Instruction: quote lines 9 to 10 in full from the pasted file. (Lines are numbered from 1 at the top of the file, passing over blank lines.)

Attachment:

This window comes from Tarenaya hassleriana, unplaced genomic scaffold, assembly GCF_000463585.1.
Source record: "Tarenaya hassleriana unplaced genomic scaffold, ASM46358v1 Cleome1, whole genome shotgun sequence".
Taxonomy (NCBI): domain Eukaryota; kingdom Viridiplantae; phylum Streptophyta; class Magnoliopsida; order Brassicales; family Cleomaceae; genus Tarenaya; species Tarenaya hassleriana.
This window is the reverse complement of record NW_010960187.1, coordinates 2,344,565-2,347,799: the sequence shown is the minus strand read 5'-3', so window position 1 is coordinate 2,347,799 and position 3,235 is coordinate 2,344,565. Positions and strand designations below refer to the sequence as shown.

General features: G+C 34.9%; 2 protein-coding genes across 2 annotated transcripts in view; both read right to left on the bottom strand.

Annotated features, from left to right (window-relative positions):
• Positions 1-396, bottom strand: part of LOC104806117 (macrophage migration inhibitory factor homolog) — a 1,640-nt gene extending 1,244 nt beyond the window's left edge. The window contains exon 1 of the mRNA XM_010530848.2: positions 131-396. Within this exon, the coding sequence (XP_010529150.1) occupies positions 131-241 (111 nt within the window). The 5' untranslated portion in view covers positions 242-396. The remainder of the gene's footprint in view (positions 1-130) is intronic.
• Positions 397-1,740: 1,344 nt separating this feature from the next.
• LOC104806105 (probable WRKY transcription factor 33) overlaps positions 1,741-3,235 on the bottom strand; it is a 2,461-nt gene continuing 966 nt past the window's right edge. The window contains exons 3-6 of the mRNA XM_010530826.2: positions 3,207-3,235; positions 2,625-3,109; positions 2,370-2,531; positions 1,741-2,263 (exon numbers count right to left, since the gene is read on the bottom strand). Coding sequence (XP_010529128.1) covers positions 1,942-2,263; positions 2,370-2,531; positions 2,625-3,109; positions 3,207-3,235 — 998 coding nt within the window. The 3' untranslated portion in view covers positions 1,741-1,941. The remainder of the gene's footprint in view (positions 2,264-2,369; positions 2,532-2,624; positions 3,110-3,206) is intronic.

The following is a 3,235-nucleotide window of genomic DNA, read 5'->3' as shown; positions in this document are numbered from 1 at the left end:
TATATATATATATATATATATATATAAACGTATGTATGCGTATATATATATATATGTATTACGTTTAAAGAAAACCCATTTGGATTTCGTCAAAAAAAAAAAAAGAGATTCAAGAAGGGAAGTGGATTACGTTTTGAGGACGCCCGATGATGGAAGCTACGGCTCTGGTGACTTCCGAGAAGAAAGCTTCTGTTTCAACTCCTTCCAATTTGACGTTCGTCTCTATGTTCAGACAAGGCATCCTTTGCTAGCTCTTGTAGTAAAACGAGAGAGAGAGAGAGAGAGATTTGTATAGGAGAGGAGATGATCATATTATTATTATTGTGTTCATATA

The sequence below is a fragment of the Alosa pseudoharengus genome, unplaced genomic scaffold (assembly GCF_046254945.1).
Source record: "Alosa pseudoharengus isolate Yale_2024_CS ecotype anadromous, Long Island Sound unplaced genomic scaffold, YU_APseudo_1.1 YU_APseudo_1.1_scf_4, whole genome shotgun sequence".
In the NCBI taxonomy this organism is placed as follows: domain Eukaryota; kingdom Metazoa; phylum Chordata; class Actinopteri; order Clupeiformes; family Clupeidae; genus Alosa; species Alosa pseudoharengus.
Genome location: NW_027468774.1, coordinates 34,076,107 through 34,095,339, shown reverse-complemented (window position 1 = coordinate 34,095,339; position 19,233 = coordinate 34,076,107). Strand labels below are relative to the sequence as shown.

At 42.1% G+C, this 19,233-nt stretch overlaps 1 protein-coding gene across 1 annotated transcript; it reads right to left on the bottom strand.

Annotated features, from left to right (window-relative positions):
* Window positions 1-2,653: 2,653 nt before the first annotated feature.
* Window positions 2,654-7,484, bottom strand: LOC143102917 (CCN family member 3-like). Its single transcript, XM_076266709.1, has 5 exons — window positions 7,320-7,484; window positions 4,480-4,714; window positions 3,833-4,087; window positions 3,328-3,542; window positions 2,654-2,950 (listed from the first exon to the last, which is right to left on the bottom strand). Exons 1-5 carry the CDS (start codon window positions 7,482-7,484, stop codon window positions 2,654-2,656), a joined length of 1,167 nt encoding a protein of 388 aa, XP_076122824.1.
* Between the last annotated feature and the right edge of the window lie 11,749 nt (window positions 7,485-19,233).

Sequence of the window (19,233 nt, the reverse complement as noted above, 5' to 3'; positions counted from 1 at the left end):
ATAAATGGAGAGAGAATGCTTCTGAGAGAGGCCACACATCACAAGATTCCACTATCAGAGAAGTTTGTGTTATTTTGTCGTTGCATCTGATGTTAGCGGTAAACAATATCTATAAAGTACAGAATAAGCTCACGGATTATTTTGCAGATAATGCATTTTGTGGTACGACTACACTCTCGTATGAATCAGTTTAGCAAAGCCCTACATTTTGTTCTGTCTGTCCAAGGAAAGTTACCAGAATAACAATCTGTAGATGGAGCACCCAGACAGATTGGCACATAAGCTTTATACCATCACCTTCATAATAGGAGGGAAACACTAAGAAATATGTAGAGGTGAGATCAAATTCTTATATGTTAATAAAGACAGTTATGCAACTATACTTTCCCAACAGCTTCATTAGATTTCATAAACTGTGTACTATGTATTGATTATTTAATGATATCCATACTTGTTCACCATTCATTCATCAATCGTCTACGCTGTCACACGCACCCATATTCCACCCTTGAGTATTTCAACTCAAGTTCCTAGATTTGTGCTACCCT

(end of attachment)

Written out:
• LOC104806105 (probable WRKY transcription factor 33) overlaps positions 1,741-3,235 on the bottom strand; it is a 2,461-nt gene continuing 966 nt past the window's right edge. The window contains exons 3-6 of the mRNA XM_010530826.2: positions 3,207-3,235; positions 2,625-3,109; positions 2,370-2,531; positions 1,741-2,263 (exon numbers count right to left, since the gene is read on the bottom strand). Coding sequence (XP_010529128.1) covers positions 1,942-2,263; positions 2,370-2,531; positions 2,625-3,109; positions 3,207-3,235 — 998 coding nt within the window. The 3' untranslated portion in view covers positions 1,741-1,941. The remainder of the gene's footprint in view (positions 2,264-2,369; positions 2,532-2,624; positions 3,110-3,206) is intronic.

The following is a 3,235-nucleotide window of genomic DNA, read 5'->3' as shown; positions in this document are numbered from 1 at the left end: